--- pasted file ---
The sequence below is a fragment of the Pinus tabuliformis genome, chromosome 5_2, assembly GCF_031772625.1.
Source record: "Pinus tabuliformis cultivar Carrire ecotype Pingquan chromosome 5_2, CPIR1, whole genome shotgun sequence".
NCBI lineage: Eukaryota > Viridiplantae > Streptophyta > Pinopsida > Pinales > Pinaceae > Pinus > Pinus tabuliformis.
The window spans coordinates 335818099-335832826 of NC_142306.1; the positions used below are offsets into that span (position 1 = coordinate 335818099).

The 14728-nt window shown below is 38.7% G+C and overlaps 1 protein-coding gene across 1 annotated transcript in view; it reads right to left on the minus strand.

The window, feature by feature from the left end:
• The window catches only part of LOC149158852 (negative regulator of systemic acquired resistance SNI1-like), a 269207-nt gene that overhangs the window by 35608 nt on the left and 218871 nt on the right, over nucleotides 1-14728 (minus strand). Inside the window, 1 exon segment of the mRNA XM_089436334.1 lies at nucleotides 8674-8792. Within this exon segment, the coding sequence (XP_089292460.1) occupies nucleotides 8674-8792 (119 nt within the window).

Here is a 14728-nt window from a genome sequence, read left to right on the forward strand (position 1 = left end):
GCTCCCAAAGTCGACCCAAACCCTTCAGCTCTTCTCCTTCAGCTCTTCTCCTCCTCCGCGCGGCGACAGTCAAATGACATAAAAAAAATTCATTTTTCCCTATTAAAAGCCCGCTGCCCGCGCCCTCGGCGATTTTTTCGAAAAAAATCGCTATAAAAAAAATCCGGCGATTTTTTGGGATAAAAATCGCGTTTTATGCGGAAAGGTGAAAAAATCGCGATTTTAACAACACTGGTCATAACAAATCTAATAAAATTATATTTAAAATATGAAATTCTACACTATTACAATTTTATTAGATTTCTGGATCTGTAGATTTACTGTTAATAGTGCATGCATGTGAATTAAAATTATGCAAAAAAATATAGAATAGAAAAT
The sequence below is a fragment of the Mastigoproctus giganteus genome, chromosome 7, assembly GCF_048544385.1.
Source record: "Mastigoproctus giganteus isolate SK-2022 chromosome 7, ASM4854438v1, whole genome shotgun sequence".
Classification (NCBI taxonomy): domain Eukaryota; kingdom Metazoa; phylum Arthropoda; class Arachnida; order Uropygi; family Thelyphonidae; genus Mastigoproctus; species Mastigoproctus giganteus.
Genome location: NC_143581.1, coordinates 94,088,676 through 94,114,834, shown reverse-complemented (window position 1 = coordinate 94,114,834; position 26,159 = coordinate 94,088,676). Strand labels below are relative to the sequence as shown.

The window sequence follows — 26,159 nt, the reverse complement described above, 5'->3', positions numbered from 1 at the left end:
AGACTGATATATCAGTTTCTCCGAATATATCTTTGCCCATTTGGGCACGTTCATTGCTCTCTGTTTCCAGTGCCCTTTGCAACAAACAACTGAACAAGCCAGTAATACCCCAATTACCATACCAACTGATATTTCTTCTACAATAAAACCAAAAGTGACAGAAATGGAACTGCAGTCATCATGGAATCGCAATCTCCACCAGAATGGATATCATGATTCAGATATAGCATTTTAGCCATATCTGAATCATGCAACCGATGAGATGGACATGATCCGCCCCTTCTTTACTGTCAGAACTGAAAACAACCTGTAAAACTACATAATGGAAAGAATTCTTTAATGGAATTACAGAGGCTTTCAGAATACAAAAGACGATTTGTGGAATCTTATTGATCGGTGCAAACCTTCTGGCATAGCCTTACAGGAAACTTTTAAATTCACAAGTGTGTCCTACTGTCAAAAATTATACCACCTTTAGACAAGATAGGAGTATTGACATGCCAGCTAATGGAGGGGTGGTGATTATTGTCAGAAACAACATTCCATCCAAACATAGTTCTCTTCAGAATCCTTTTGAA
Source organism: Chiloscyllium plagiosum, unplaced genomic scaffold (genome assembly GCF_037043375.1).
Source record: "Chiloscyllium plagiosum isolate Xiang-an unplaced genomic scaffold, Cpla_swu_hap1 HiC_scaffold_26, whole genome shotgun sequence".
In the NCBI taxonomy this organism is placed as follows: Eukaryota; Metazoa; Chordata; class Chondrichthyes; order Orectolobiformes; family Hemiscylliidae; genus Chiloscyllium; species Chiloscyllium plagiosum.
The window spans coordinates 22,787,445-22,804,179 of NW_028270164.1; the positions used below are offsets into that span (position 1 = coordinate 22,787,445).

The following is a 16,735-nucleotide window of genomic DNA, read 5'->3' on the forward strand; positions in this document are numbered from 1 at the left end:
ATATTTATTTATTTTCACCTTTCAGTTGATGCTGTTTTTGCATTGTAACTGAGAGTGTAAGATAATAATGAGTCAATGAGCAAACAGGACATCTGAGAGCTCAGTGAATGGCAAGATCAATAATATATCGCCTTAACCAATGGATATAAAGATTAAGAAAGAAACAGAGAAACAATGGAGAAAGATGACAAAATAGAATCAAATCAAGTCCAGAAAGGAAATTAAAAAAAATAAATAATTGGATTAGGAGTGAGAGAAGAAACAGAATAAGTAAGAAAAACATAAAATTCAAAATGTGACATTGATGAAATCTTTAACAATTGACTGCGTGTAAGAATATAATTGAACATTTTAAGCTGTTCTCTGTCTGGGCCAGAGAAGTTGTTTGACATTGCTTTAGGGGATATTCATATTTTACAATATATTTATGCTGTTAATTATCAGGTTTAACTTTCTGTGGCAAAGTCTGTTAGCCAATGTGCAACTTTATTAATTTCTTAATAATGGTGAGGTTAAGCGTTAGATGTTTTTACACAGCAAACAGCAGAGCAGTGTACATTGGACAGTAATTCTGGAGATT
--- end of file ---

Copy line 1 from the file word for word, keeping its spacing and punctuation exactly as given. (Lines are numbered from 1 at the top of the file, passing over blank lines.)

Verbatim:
The sequence below is a fragment of the Pinus tabuliformis genome, chromosome 5_2, assembly GCF_031772625.1.